United States District Court, W.D. New York
DECISION & ORDER
LAWRENCE J. VILARDO, UNITED STATES DISTRICT JUDGE.
November 9, 2018, the plaintiff, Darrel Loren Courson,
brought this action under the Social Security Act (“the
Act”). He seeks review of the determination by the
Commissioner of Social Security (“Commissioner”)
that he was not disabled. Docket Item 1. On May 28, 2019,
Courson moved for judgment on the pleadings, Docket Item 6;
on September 26, 2019, the Commissioner responded and
cross-moved for judgment on the pleadings, Docket Item 13;
and on October 17, 2019, Courson replied, Docket Item 15.
reasons stated below, this Court grants Courson's motion
in part and denies the Commissioner's cross-motion.
17, 2015, Courson applied for Disability Insurance Benefits.
Docket Item 5 at 71. He claimed that he had been disabled
since April 23, 2013, due to two spinal fusions, chronic
pain, nerve damage, an overactive bladder, incontinence,
hemorrhoids, anxiety, and depression. Id. at 71-72.
September 23, 2015, Courson received notice that his
application was denied because he was not disabled under the
Act. Id. at 70. He requested a hearing before an
administrative law judge (“ALJ”), id. at
97, which was held on November 7, 2017, id. at 31.
The ALJ then issued a decision on February 27, 2018,
confirming the finding that Courson was not disabled.
Id. at 19-26. Courson appealed the ALJ's
decision, but his appeal was denied, and the decision then
became final. Id. at 5.
RELEVANT MEDICAL EVIDENCE
following summarizes the medical evidence most relevant to
Courson's claim. Courson was examined by several
different providers, but the opinions of Gordon C. Steinagle,
D.O., M.P.H.; Abrar Siddiqui, M.D.; and Stuart Rubin, M.D.,
are of most significance to the claim of disability here.
Gordon C. Steinagle, D.O., M.P.H.
March 17, 2015, Dr. Steinagle, an internist, evaluated
Courson. Docket Item 5 at 406. Dr. Steinagle reported that
Courson had “chronic, unrelenting radicular pain in
both legs and into his feet.” Id. at 407.
Courson's “legs [were] also weak and he state[d]
that he [was] not steady on his feet.” Id.
reported that he “need[ed] help with cooking” and
with “dressing at times” but that he could
“feed and toilet [him]self.” Id. He
could “drive very short distances” and
“walk up a few stairs” but could not “walk
Steinagle observed that Courson's gait was
“antalgic” and he was “unable to
perform” a “[h]eel and toe walk.”
Id. at 408. He had limited mobility in his lumbar
spine, and his straight leg raise was positive bilaterally.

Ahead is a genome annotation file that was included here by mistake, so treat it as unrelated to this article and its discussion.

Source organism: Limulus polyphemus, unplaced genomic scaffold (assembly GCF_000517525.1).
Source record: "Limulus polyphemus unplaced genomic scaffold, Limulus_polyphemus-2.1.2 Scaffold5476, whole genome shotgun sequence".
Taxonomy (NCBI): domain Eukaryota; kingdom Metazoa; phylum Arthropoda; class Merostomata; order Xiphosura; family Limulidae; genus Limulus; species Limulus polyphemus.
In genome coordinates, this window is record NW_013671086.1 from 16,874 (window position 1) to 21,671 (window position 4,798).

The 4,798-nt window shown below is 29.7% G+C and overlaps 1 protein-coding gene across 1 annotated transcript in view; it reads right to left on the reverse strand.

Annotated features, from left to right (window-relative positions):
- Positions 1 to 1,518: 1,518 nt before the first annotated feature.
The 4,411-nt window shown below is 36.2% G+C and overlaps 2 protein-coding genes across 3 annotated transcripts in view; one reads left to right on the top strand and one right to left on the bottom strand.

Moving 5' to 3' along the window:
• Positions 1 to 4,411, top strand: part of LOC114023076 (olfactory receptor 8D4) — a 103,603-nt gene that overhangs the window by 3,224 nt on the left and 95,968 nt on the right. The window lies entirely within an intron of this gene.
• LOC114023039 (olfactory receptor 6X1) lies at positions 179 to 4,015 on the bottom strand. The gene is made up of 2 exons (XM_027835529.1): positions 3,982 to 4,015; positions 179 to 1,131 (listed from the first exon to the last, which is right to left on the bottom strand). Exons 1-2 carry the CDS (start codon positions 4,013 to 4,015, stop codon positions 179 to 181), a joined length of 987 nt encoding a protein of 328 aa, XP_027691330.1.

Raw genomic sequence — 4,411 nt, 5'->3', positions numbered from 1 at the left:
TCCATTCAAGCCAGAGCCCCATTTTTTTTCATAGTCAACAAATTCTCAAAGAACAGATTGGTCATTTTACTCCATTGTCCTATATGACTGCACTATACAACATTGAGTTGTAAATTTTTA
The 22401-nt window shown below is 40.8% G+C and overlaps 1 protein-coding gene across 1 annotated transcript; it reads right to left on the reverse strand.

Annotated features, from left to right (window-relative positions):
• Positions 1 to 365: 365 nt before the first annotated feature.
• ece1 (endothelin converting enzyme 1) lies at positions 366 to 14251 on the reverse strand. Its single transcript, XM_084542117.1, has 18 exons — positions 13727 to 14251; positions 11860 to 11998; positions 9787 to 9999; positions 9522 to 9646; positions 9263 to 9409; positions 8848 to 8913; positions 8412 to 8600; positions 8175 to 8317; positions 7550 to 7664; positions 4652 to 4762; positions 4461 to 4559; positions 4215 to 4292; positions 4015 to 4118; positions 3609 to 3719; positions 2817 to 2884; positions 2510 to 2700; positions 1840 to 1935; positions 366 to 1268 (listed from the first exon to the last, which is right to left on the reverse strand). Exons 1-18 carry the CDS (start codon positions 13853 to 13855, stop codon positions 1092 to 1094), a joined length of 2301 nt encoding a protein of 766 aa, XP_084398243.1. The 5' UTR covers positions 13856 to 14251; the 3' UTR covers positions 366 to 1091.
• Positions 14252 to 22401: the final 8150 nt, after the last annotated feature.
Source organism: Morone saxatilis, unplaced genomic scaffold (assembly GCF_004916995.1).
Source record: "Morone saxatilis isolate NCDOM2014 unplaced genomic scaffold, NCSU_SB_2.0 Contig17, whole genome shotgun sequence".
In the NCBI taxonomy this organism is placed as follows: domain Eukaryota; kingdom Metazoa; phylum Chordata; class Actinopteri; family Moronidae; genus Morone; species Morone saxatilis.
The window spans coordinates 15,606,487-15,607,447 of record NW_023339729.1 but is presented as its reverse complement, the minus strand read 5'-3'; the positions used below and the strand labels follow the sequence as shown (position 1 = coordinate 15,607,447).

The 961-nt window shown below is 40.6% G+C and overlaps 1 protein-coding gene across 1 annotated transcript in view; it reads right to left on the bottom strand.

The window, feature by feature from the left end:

Id. Dr. Steinagle also noted a “[r]esting
tremor.” Id. Ultimately, Dr. Steinagle
concluded that Courson was not “capable of working in a
sedentary or light capacity” because he could not
“lift 10 lbs. occasionally (up to 1/3 of a day) and/or
walk occasionally (up to 1/3 of a day).” Id.
Abrar Siddiqui, M.D.
August 17, 2015, Dr. Siddiqui, an internist, evaluated
Courson. Id. at 603. Dr. Siddiqui noted that Courson
“complain[ed] of [constant] back pain” that was
“8/10 in intensity” and “sharp, dull,
aching, [and] burning in nature.” Id. The pain
“radiat[ed] to both hips and legs [and was] associated
with tingling and numbness.” Id. As a result,
Courson “stumble[d] sometimes while walking.”
Siddiqui observed that Courson “appeared to be in no
acute distress.” Id. at 604. Courson was,
however, “shaking while walking” and could walk
on his heels and toes only “with difficulty.”
Id. He was able to squat up to 20 degrees and get up
from his chair without difficulty. Id. Courson's
“[c]ervical spine show[ed] full flexion, extension,
lateral flexion bilaterally, and full rotary movement
bilaterally.” Id. at 605. His “[l]umbar
spine show[ed] flexion restricted to 15 degrees bilaterally,
and rotary movement restricted to 15 degrees
bilaterally.” Id. His straight leg raise was
“negative bilaterally.” Id. Dr. Siddiqui
opined that Courson had “mild to moderate limitations
in [his] ability to push, pull, or carry heavy
objects.” Id. at 606.
Stuart Rubin, M.D.
April 19, 2016, Dr. Rubin, a pain-management specialist,
evaluated Courson's medical records. Id. at 702.
Based on that review, Dr. Rubin opined that Courson could sit
for “[o]ne-half-hour at a time up to seven hours per
day with the ability to change position every 15
minutes”; could stand and/or walk for “15 minutes
at a time up to one hour a day with [an] appropriate
assistive device and safety rails”; could lift, carry,
push, and/or pull “0 pounds while standing and up to 15
pounds while sitting”; could reach above shoulder level
or below desk level ...